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Star class: Computing curriculum

Think about a simple daily task. For instance, brushing your teeth.

At first thought, it seems so simple, but in reality, brushing your teeth involves many simple steps. If you complete one step out of order, say brushing your teeth, then applying toothpaste to your toothbrush, you could end up being an incredibly ineffective brusher who quickly accumulates dental bills. Computational thinking can be compared to this, according to a press release. Computational thinking is the process of breaking down a problem into simple enough steps, in proper order for a computer to follow.

Computational creativity. Critical thinking. Practice. For second and third grade students at Hawthorne Elementary School, these are all experiential and essential learnings of the Mouse Creative Computing Curriculum. This program is designed to support the development of personal connections to creative computing by drawing upon creativity, imagination and interests. Creative computing emphasizes the knowledge, practices and fundamental literacies students need to create the types of dynamic and interactive computational media they enjoy in their daily lives.

Not only does the program prepare students for careers as computer scientists or programmers, it supports their development as computational thinkers — individuals who can draw on computational concepts, practices and perspectives in all aspects of their lives, across disciplines and contexts.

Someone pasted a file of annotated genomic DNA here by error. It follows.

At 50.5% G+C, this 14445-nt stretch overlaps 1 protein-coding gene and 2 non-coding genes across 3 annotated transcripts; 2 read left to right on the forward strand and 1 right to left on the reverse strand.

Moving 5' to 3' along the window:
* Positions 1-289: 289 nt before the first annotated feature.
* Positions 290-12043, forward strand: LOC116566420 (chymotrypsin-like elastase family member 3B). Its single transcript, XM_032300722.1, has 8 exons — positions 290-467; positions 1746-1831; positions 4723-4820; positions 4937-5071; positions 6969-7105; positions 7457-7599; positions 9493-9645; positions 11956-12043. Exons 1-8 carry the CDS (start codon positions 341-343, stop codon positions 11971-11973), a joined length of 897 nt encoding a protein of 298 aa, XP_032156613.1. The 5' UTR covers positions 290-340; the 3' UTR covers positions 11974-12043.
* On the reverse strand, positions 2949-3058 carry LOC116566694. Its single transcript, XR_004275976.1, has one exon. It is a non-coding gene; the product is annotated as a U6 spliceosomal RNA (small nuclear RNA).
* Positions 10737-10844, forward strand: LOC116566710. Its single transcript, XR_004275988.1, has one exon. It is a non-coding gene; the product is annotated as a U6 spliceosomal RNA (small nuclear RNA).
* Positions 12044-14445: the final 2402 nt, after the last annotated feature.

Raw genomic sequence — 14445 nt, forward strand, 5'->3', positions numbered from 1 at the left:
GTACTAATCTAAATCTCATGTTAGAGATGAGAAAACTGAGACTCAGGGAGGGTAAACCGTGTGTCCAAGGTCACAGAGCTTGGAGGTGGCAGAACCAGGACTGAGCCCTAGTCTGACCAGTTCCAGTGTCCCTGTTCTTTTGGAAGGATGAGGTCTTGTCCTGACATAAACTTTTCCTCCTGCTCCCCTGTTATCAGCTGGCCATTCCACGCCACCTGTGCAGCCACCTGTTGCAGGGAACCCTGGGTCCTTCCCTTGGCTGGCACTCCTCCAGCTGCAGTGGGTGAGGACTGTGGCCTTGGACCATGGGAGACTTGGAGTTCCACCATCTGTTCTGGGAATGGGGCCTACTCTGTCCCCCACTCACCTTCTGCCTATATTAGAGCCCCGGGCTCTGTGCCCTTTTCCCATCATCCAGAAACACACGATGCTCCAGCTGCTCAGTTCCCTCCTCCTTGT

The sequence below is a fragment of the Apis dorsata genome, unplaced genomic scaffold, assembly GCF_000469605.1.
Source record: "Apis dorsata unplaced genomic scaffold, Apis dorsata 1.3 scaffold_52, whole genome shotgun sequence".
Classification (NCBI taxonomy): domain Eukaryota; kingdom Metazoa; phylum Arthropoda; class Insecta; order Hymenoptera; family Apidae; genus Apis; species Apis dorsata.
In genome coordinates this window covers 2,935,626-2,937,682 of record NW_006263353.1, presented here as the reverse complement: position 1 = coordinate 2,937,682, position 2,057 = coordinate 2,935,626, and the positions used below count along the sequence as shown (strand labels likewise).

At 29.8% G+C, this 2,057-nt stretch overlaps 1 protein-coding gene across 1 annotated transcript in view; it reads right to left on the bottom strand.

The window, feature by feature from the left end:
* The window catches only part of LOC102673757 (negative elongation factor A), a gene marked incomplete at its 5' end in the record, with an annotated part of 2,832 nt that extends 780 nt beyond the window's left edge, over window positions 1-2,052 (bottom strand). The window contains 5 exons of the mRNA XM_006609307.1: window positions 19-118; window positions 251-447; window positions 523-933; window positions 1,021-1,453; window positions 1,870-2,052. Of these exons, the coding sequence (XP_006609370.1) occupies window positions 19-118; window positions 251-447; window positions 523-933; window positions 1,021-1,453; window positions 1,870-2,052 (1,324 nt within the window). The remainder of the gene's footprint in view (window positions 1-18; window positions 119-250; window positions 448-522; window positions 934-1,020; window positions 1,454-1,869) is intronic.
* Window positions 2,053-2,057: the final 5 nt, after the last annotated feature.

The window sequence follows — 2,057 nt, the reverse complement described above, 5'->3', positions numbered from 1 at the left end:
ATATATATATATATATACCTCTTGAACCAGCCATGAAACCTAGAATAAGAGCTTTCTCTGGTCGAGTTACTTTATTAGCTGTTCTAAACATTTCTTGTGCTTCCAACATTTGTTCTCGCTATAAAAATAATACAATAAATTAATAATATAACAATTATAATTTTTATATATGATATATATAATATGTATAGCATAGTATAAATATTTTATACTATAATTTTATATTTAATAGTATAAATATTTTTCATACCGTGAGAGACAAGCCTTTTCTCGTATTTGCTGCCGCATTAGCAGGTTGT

The platform utilized to achieve these goals is called Scratch. Scratch is a free computer programming language available at scratch.mit.edu. With Scratch, people can create a wide variety of interactive media projects — animations, stories, games and more — and share those projects with others in an online community. Since Scratch’s launch in May 2007, hundreds of thousands of people all around the world have created and shared more than 6 million projects. Scratch has four main principles.

Principle 1: Creation

Offering opportunities for learners to engage in designing and making, not just listening, observing and using.

Principle 2:
Personalization

Offering opportunities for learners to engage in activities that are personally meaningful and relevant.

Principle 3: Sharing

Offering opportunities for learners to engage in interactions with others as audience, coaches and co-creators.

Principle 4: Reflecting

Offering opportunities for learners to review and rethink their creative practices.

Hawthorne was fortunate enough to receive a grant through the Minnesota Department of Education and the federal government that helps locate underrepresented gifted students with computer science talent. The funds and curriculum will provide the potential to make an enormous impact on second and third grade students while also allowing the school to purchase technology upgrades that are above and beyond all of the great opportunities the school district provides, according to the press release.

Ultimately, students at Hawthorne are lucky to engage with the Creative Computing Curriculum, the release stated. It is a huge growth opportunity. It develops critical thinking within learners by focusing on problem articulation, logical thinking and the exploration of cause and effect — how one’s actions truly impact a situation. In addition, it is attractive for future employment opportunities, as learners will be equipped with strong reasoning and problem solving skills. It is too often people give children answers to remember rather than problems to solve. Staff believe every student at Hawthorne is or will become an effective problem solver, the release stated.